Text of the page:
Entries in system operations (39)

Tuesday
Aug132013

Ten years after the 2003 Northeast Blackout, much has changed

August 14, 2013, marks the ten-year anniversary of one of the most notable dates in the history of power system operations: the 2003 Northeast Blackout. On this day, more than 50 million people in the US and Canada lost power—and it all happened in a matter of seconds.

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Thursday
Jul252013

Heat wave pushes New England electricity use to highest peak this year

Sweltering temperatures and high humidity from July 14 through July 20 sent electricity demand soaring and set some new records for power use. At the onset of the week, ISO system operators forecasted very high demand for electricity—the highest of the season—and tight power system conditions were expected throughout the week.

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Monday
Jul012013

ISO-NE summarizes factors that contribute to curtailment of wind power during grid operations

Over the past five years, the amount of wind power connected to the New England high-voltage power grid has grown rapidly—from approximately two megawatts (MW) in 2005 to more than 700 MW today. Another 2,000+ MW of wind generation has been proposed for the region. Rapidly evolving technology, public policy goals and requirements, and government programs such as the federal Production Tax Credit (PTC) are all contributing to rising wind energy development. The growth of this resource adds to the region’s generation portfolio and can also help meet state renewable energy goals. At the same time, it is also adding new and complex challenges to managing the New England power grid.

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Tuesday
Jun182013

ISO-NE now publishing seven-day wind power forecast

Currently, about 700 megawatts (MW) of wind power generation are connected to the New England electric grid. An additional 2,800 MW of wind power are in the ISO’s generation interconnection queue, representing nearly 40% of all generation projects being proposed for development in the region. The ISO is taking steps to prepare for managing the grid with an increasing amount of this resource, which has operating characteristics different from traditional resources in that the fuel—wind—is available intermittently. One major initiative underway this year is the development of a centralized wind power forecast. In May, the ISO began publishing a seven-day wind forecast for New England. Each weekday, a CSV file is made available on the ISO website that provides an aggregate wind power projection for each hour for the next seven days. The forecast is still under development and is posted for informational purposes only; the full, final forecast should be operational before the end of 2013. The forecast is already providing useful data on the expected output of wind power resources in the region.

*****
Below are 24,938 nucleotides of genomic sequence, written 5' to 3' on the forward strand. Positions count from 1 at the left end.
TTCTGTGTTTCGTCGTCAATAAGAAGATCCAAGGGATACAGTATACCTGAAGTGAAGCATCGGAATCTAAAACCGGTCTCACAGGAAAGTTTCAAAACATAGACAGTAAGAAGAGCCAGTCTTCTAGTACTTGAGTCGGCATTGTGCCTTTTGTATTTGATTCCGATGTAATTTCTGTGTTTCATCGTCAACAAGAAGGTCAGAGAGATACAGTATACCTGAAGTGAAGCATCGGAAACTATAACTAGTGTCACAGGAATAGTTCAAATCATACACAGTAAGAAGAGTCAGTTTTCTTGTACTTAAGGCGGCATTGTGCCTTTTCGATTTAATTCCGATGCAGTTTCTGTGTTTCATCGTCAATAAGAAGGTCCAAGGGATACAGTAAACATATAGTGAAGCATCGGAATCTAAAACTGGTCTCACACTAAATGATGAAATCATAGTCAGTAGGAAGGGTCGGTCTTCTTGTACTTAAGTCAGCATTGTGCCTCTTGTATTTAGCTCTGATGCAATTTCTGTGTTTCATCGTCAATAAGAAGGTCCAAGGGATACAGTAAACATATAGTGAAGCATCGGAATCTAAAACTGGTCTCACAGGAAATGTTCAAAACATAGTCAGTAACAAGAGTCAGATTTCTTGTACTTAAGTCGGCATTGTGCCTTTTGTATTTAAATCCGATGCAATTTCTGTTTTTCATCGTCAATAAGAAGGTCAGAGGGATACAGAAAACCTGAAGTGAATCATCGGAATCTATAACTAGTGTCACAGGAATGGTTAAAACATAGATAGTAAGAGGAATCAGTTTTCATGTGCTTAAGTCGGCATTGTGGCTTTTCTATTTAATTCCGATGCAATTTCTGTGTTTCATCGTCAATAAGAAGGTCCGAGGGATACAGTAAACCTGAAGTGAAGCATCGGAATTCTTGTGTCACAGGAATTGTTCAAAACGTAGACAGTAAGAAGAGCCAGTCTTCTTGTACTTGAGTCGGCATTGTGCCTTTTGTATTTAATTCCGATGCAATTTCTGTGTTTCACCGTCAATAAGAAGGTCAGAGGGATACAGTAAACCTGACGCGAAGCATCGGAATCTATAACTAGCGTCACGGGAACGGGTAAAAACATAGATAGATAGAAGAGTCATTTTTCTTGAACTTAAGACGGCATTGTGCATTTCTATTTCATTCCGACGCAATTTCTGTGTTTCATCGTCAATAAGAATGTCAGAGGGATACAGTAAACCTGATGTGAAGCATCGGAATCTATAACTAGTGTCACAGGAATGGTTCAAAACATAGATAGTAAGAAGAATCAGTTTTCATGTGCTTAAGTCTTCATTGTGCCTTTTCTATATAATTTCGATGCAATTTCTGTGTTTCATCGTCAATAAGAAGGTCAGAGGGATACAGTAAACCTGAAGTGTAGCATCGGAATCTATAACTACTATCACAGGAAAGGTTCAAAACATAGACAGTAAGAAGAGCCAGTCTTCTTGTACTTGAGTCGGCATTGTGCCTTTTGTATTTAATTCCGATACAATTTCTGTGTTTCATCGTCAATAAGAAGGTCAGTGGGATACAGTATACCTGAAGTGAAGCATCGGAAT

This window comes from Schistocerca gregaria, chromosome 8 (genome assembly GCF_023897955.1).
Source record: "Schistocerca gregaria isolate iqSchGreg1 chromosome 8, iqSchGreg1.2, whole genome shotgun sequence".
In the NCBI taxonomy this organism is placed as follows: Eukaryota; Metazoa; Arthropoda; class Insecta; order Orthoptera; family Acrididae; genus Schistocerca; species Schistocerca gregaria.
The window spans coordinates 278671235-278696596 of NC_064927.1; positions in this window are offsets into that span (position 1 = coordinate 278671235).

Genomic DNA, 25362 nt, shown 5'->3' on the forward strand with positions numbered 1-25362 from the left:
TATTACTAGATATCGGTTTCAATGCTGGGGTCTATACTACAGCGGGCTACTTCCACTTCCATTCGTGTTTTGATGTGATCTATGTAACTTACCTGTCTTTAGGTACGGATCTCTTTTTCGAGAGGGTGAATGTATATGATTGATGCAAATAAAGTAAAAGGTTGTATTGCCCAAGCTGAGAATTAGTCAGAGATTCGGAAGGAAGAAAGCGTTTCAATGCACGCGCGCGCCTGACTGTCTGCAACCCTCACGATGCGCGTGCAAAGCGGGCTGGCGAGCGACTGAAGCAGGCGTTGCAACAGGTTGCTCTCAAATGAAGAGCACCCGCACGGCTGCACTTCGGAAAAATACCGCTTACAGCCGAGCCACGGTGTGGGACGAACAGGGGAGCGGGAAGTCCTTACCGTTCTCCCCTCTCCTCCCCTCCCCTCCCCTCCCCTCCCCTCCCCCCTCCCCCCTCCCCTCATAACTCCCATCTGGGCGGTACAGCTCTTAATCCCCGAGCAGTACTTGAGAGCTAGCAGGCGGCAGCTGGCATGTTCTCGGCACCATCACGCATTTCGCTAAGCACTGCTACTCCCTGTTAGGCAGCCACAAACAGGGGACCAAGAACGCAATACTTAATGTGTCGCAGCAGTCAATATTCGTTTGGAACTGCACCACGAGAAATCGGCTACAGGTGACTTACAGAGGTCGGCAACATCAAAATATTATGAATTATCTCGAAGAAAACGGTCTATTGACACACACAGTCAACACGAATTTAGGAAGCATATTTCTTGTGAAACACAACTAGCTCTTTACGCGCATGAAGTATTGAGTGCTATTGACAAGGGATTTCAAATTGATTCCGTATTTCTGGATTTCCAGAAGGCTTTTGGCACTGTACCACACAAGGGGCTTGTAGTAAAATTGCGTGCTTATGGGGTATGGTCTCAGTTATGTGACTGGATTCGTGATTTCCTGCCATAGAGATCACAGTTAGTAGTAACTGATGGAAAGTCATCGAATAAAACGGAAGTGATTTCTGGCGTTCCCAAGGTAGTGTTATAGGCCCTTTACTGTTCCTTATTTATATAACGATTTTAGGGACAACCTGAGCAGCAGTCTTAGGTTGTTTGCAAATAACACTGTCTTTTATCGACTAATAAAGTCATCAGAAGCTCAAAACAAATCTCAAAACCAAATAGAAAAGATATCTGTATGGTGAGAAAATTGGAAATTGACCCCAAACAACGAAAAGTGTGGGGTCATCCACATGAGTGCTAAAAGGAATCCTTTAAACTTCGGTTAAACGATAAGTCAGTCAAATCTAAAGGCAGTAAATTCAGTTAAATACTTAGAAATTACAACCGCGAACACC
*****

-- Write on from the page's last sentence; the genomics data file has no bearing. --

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Wednesday
Mar272013

New England grid operated reliably through 2012/2013 winter despite resource performance challenges 

Two weather-driven events exemplified concerns identified through the Strategic Planning Initiative

Although this winter didn’t prove to be the coldest or stormiest on record, New England endured a one-two punch with a stretch of frigid temperatures in January and then Winter Storm Nemo in February that caused generator, transmission, and distribution system outages. While the ISO was able to maintain reliability throughout these weather events, operators faced significant challenges managing the system with generating resources that were at risk of not being able to produce electricity when and as needed.  

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Wednesday
Oct312012

New England grid operations through Hurricane Sandy; preparation and communication key 

On October 29, 2012—exactly a year to the day after an unprecedented snow storm hit New England—Hurricane Sandy pummeled the region, giving folks yet another reminder that severe weather can strike at any time. Hurricane Sandy showed little mercy, with reports of wind gusts in some areas of New England reaching 70+ miles per hour and driving rain that caused flooding and record ocean storm surges. Widespread and scattered power outages affected all six states, but the majority of outages were in low-lying and coastal areas of New England, including the Connecticut shoreline, parts of Rhode Island, and eastern Massachusetts. The total number of customers without power at the peak late Monday night was estimated to be more than 1.3 million. At the time of this article’s publication, two days after the storm, about 610,000 customers remain without power.

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